Commonly known as the Yogurt Festival or Banquet, it is an annual festival held at Norbulingka or "Jewel Park" palace in Lhasa, Tibet. The festival is celebrated in the summer, from the 15th to the 24th of the 5th lunar month - usually about the middle of August, after a month's retreat by the monks who stay within their monasteries to avoid walking on the emerging summer insects and killing them. Hundreds of thousands of Tibetans gather at Drepung Monetary, Sera monastery to see the famous Buddha Thangka.
Horse Racing Festival
There are many Horse Racing Festivals in Tibet. It is a unique festival in grazing area of Tibet. It is usually held between June and July in Tibetan calendar, when the pasture is lush and horses and cows are stout and strong. It will last several days, with the longest ones over 10 days. The most magnificent one of them is Nagqu Horse Racing Festival. The event includes horse racing and horsemanship. It has become a grand trade ceremony to boost economy and accelerate economic development.
Major Activities in Tibet
Princess Wencheng Drama in Lhasa
Wencheng Princess drama is absolutely a must-see and unique experience for Tibetan tourists. As a large outdoor reality show, it shows the history and culture of China and Tibet through the marriage of Tang Dynasty Wencheng Princess to Tubo King Songtsen Gampo 1300 years ago. The drama, which premiered in 2013, is a legendary epic that combines drama, music, dance and modern choreography, restoring the original appearance of Tang Dynasty and ancient Tibetan. For more information, please click Princess Wencheng Drama in Lhasa.
Visit Local Family
Undoubtedly, you will encounter many Tibetans in Lhasa and you must be curious about their real life. Visiting a local family is a good chance to learn about their lives. Arriving at the local house, you may find the yak dungs piled in the yard. They are stored for fuel. Entering into the house, and you will be warmly welcomed by the family in Tibetan way. You may find it enjoyable to chat with the hospitable Tibetan people. Butter tea and Zanba will be served. Don't forget to have a taste, or you could consult the owner how to make them.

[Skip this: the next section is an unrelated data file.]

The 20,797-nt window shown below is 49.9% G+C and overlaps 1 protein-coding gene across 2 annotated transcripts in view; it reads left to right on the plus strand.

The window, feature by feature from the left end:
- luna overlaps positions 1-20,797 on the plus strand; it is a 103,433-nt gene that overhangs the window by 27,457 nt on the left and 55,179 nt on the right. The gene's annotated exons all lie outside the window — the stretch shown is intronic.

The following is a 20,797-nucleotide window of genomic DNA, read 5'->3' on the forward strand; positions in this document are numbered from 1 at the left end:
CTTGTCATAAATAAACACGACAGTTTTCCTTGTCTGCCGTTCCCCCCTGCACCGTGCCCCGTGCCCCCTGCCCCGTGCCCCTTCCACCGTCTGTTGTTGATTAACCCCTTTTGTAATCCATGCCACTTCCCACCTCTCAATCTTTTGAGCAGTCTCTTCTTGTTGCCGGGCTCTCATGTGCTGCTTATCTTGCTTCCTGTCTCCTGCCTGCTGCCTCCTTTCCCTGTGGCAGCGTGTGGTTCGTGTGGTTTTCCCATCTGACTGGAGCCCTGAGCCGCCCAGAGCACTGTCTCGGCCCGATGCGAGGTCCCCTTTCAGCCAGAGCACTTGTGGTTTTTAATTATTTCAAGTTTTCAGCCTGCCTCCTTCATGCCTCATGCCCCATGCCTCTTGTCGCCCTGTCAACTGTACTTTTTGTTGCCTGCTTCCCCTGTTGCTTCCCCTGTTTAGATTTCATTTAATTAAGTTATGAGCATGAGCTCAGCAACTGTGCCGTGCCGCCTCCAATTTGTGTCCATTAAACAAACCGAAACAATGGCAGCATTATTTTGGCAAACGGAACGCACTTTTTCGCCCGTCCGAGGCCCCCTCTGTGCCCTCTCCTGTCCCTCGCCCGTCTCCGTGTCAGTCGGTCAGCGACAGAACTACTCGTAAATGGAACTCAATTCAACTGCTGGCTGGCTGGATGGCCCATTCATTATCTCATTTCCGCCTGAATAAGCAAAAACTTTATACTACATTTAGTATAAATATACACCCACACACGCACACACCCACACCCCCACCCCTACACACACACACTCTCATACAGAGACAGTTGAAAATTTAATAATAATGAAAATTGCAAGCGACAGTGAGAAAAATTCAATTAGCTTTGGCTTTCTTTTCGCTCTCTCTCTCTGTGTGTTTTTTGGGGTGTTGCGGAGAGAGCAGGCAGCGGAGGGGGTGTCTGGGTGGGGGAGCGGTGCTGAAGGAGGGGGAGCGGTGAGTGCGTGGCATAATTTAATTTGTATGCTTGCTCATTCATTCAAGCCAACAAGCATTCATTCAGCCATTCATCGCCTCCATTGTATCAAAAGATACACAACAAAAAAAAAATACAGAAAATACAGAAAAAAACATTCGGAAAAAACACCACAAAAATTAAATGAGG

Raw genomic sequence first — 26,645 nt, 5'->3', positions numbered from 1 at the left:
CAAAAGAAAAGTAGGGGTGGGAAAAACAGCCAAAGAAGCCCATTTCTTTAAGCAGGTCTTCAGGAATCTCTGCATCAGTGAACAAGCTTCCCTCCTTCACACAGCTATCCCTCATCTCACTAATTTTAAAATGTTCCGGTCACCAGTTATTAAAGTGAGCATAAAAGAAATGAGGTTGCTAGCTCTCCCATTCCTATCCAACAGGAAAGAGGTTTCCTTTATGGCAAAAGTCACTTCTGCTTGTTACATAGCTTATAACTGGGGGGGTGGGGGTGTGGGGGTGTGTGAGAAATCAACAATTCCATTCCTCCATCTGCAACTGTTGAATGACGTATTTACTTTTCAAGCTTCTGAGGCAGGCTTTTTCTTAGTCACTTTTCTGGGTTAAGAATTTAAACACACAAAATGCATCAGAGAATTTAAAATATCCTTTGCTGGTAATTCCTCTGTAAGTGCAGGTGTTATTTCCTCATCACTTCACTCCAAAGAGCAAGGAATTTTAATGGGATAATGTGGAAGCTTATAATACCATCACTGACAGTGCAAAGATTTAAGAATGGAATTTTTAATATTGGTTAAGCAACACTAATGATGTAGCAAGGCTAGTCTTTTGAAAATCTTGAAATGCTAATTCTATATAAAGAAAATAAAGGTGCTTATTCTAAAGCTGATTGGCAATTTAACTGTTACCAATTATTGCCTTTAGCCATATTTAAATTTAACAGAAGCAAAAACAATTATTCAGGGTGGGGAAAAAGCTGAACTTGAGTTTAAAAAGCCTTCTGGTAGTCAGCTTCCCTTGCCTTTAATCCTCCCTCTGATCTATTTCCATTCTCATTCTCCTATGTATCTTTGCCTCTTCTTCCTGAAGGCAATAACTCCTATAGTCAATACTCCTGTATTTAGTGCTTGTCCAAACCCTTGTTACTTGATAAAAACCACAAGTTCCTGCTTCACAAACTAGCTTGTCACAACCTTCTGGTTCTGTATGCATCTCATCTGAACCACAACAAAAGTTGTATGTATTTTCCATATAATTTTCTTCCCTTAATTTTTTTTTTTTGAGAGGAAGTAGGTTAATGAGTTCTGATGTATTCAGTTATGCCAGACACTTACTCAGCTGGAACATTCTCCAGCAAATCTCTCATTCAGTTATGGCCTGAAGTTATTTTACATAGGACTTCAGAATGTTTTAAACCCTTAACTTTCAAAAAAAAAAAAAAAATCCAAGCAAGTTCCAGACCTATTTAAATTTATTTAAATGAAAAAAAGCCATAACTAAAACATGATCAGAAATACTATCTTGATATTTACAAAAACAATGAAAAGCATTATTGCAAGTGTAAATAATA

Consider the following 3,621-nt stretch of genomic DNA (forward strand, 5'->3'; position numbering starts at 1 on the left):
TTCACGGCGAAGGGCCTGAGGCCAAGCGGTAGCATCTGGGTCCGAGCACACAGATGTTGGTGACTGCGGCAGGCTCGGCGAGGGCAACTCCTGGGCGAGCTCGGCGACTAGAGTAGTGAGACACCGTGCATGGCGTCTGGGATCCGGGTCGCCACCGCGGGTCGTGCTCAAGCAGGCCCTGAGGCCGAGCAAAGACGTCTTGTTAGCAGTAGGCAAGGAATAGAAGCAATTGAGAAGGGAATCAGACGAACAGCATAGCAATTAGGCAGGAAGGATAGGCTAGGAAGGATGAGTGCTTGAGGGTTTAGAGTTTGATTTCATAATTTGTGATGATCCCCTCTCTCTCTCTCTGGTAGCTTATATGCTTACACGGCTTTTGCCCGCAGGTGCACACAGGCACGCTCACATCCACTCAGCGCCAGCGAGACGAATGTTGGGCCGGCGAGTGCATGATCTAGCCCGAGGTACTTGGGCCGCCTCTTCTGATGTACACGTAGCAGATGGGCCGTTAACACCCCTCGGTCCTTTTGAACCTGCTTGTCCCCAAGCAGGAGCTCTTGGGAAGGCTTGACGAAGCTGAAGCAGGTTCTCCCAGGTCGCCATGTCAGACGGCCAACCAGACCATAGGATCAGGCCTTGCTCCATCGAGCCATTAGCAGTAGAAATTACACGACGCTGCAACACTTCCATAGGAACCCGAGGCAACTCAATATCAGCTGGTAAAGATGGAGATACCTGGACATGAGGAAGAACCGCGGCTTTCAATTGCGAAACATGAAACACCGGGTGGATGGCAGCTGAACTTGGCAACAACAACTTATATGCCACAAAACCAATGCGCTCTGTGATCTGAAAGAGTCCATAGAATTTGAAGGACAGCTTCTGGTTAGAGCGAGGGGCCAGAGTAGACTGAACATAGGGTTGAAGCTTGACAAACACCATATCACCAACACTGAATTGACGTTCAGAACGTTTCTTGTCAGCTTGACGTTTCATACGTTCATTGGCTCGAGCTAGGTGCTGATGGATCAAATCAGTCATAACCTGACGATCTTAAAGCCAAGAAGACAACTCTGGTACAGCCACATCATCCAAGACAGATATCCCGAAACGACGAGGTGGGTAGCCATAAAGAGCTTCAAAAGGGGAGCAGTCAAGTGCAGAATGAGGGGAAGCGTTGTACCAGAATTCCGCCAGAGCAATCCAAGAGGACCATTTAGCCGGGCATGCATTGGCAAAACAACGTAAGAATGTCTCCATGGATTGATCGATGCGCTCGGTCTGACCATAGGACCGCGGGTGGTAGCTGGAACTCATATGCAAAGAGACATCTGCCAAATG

Draw Thangka Painting
Thangka is a Tibetan Buddhist painting or embroidery on cotton, silk or paper. It describes the life of the Buddha, various influential lamas, and other figures. Many Thangka Painting Stores can be found in Barkhor Street where you can take a Thangka painting. Some stores also provide drawing lessons. Therefore, tourists are able to learn how to draw a Thangka painting. This activity is highly recommended to the group of family members. It helps kids learn about the Buddhist art and cultivate their patience.
Take a Kora with Tibetan
If you are Buddhist or you just want to pray for the blessings in Holy City Lhasa, take a kora with the local people. Kora is a Buddhist activity by walking, turning prayer wheels or prostrating around the mountains, lakes, monasteries, stupas or Marnyi Stones in order to save people from any disasters. Among the pilgrimage circumanbulations in Lhasa, Nangkhor, Barkhor, and Lingkhor are major ones.